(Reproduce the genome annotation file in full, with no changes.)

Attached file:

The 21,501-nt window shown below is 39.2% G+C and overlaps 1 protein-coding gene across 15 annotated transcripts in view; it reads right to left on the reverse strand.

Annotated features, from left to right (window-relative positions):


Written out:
The 21,501-nt window shown below is 39.2% G+C and overlaps 1 protein-coding gene across 15 annotated transcripts in view; it reads right to left on the reverse strand.

Annotated features, from left to right (window-relative positions):